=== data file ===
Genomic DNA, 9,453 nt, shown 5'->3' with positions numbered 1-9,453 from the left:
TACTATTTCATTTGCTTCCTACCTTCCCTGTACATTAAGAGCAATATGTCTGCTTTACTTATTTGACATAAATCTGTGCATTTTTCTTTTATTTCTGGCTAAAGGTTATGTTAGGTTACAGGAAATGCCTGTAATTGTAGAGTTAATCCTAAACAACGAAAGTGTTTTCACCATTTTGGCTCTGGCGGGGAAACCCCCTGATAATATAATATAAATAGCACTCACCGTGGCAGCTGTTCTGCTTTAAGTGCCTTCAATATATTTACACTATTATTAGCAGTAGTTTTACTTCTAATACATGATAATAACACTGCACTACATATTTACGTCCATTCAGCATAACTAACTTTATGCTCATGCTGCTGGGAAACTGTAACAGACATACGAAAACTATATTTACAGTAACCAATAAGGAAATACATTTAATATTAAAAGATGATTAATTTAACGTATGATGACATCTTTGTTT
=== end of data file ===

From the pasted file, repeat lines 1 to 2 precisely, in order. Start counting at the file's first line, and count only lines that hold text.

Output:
Genomic DNA, 9,453 nt, shown 5'->3' with positions numbered 1-9,453 from the left:
TACTATTTCATTTGCTTCCTACCTTCCCTGTACATTAAGAGCAATATGTCTGCTTTACTTATTTGACATAAATCTGTGCATTTTTCTTTTATTTCTGGCTAAAGGTTATGTTAGGTTACAGGAAATGCCTGTAATTGTAGAGTTAATCCTAAACAACGAAAGTGTTTTCACCATTTTGGCTCTGGCGGGGAAACCCCCTGATAATATAATATAAATAGCACTCACCGTGGCAGCTGTTCTGCTTTAAGTGCCTTCAATATATTTACACTATTATTAGCAGTAGTTTTACTTCTAATACATGATAATAACACTGCACTACATATTTACGTCCATTCAGCATAACTAACTTTATGCTCATGCTGCTGGGAAACTGTAACAGACATACGAAAACTATATTTACAGTAACCAATAAGGAAATACATTTAATATTAAAAGATGATTAATTTAACGTATGATGACATCTTTGTTT